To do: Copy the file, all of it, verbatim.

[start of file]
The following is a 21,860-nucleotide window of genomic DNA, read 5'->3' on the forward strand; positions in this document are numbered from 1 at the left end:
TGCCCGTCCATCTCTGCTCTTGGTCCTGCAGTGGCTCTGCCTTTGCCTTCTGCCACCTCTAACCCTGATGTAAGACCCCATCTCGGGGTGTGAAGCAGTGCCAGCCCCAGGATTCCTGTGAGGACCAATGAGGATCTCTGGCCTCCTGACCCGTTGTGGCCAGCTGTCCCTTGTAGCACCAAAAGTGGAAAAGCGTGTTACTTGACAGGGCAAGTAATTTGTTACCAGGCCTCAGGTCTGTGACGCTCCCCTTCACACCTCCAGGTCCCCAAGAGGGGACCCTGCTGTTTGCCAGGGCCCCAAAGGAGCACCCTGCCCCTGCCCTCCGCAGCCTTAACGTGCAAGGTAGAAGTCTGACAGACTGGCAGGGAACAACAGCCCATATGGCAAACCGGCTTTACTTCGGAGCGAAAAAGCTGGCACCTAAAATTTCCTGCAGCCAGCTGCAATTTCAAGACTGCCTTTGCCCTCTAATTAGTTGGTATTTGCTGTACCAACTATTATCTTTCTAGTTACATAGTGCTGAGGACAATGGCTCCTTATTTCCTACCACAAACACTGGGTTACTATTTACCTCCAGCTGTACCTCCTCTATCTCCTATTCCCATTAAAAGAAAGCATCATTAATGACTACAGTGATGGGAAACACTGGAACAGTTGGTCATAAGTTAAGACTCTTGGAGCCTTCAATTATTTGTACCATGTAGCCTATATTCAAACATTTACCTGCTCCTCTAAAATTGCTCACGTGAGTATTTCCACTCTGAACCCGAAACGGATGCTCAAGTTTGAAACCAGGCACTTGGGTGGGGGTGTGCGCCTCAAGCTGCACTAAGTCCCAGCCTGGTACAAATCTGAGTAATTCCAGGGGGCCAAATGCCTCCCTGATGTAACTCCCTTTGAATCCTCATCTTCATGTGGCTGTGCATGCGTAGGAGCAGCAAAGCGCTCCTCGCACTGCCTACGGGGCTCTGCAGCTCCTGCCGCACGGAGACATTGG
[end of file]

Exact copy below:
The following is a 21,860-nucleotide window of genomic DNA, read 5'->3' on the forward strand; positions in this document are numbered from 1 at the left end:
TGCCCGTCCATCTCTGCTCTTGGTCCTGCAGTGGCTCTGCCTTTGCCTTCTGCCACCTCTAACCCTGATGTAAGACCCCATCTCGGGGTGTGAAGCAGTGCCAGCCCCAGGATTCCTGTGAGGACCAATGAGGATCTCTGGCCTCCTGACCCGTTGTGGCCAGCTGTCCCTTGTAGCACCAAAAGTGGAAAAGCGTGTTACTTGACAGGGCAAGTAATTTGTTACCAGGCCTCAGGTCTGTGACGCTCCCCTTCACACCTCCAGGTCCCCAAGAGGGGACCCTGCTGTTTGCCAGGGCCCCAAAGGAGCACCCTGCCCCTGCCCTCCGCAGCCTTAACGTGCAAGGTAGAAGTCTGACAGACTGGCAGGGAACAACAGCCCATATGGCAAACCGGCTTTACTTCGGAGCGAAAAAGCTGGCACCTAAAATTTCCTGCAGCCAGCTGCAATTTCAAGACTGCCTTTGCCCTCTAATTAGTTGGTATTTGCTGTACCAACTATTATCTTTCTAGTTACATAGTGCTGAGGACAATGGCTCCTTATTTCCTACCACAAACACTGGGTTACTATTTACCTCCAGCTGTACCTCCTCTATCTCCTATTCCCATTAAAAGAAAGCATCATTAATGACTACAGTGATGGGAAACACTGGAACAGTTGGTCATAAGTTAAGACTCTTGGAGCCTTCAATTATTTGTACCATGTAGCCTATATTCAAACATTTACCTGCTCCTCTAAAATTGCTCACGTGAGTATTTCCACTCTGAACCCGAAACGGATGCTCAAGTTTGAAACCAGGCACTTGGGTGGGGGTGTGCGCCTCAAGCTGCACTAAGTCCCAGCCTGGTACAAATCTGAGTAATTCCAGGGGGCCAAATGCCTCCCTGATGTAACTCCCTTTGAATCCTCATCTTCATGTGGCTGTGCATGCGTAGGAGCAGCAAAGCGCTCCTCGCACTGCCTACGGGGCTCTGCAGCTCCTGCCGCACGGAGACATTGG